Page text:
In leaked memo to advertisers, Facebook's top ad exec promises an external audit of its safety tools and practices and tries to talk fleeing advertisers off the ledge


carolyn everson facebook

  • In a new memo sent on Friday, Facebook's VP of global marketing solutions Carolyn Everson assured advertisers that the company is serious about addressing the major concerns of civil-rights groups leading a boycott of the platform to protest hate speech and divisive content.
  • Everson said that the company was committing to a third-party audit of its Community Standard Enforcement Report (CSER). She also said that Facebook was considering nine product recommendations by the boycott organizers.
  • Everson said that Facebook is exploring how to extend the offerings in its Brand Safety Hub more broadly, and was also exploring giving moderators better tools for moderating content and membership to Groups.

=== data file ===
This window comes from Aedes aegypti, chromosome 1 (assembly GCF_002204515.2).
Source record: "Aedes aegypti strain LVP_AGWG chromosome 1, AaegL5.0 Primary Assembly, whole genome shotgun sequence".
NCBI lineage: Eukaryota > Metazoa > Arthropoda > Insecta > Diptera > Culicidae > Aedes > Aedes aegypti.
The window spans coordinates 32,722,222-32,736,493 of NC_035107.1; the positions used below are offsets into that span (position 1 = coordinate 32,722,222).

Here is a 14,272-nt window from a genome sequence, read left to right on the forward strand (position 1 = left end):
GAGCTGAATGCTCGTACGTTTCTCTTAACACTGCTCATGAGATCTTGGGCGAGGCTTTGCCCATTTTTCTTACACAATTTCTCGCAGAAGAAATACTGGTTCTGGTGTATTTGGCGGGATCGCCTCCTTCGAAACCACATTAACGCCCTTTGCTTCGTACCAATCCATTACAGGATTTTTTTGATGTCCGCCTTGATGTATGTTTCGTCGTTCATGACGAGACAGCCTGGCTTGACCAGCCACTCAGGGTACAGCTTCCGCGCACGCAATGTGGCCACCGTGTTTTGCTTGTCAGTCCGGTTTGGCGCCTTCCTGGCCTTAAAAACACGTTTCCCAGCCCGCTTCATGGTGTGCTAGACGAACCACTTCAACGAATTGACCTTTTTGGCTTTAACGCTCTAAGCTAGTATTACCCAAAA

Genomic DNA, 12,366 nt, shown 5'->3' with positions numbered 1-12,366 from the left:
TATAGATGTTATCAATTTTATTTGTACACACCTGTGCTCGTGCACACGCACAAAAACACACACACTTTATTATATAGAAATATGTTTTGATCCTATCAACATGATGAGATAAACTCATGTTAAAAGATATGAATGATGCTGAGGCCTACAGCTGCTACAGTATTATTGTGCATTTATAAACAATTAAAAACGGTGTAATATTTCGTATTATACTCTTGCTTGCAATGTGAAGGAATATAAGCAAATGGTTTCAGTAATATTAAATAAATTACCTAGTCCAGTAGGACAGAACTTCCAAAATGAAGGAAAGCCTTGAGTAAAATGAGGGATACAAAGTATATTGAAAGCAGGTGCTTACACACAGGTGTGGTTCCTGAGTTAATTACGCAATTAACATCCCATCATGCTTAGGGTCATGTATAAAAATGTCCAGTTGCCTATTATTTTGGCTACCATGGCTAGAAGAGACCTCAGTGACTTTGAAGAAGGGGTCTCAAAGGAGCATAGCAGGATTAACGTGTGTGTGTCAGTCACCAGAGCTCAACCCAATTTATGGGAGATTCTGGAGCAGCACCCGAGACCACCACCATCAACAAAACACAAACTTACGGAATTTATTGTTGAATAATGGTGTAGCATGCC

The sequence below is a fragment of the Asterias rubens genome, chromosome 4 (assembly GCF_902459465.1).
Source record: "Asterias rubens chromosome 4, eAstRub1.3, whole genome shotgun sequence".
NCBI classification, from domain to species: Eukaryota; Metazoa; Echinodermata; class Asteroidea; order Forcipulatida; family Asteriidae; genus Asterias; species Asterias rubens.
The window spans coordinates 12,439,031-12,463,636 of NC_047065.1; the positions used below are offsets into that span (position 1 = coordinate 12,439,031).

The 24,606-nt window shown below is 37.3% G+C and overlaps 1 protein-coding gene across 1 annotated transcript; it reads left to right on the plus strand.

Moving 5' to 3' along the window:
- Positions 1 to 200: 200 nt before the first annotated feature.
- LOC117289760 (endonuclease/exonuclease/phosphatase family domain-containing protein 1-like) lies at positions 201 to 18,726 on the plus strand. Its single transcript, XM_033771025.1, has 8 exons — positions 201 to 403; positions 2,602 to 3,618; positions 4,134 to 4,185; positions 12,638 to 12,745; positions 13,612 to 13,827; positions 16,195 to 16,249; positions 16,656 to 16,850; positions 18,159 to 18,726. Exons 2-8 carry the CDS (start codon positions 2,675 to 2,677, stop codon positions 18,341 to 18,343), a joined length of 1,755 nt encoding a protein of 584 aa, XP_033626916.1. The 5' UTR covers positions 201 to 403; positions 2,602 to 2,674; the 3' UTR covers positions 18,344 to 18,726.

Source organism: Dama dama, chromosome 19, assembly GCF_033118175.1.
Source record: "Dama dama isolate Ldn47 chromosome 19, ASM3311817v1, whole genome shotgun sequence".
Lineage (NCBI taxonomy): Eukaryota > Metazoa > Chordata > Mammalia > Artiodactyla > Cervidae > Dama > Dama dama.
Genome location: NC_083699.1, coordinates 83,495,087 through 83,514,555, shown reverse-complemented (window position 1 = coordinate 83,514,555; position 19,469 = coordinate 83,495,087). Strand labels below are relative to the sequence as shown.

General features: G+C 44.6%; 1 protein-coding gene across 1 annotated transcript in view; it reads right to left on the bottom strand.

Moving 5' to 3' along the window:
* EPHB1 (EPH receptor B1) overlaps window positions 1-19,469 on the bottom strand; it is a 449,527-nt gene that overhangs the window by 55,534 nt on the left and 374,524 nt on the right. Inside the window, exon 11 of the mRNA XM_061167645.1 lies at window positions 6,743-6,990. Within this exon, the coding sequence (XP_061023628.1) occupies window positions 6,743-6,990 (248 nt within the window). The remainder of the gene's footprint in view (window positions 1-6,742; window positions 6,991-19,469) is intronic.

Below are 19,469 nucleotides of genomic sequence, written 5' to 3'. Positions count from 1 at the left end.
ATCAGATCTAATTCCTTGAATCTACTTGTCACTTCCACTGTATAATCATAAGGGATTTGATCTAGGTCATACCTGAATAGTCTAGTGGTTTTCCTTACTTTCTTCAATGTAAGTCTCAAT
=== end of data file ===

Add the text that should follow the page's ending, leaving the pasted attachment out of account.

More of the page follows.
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Facebook's top ad executive assured advertisers that the company is serious about addressing the major concerns of civil-rights groups leading a boycott of the platform to protest hate speech and divisive content.

In a new memo sent on Friday, Facebook's VP of global marketing solutions Carolyn Everson said that the company was committing to a third-party audit of its Community Standard Enforcement Report (CSER). She also said that Facebook was considering nine product recommendations by the boycott organizers, and outlined the steps it had already taken to that end.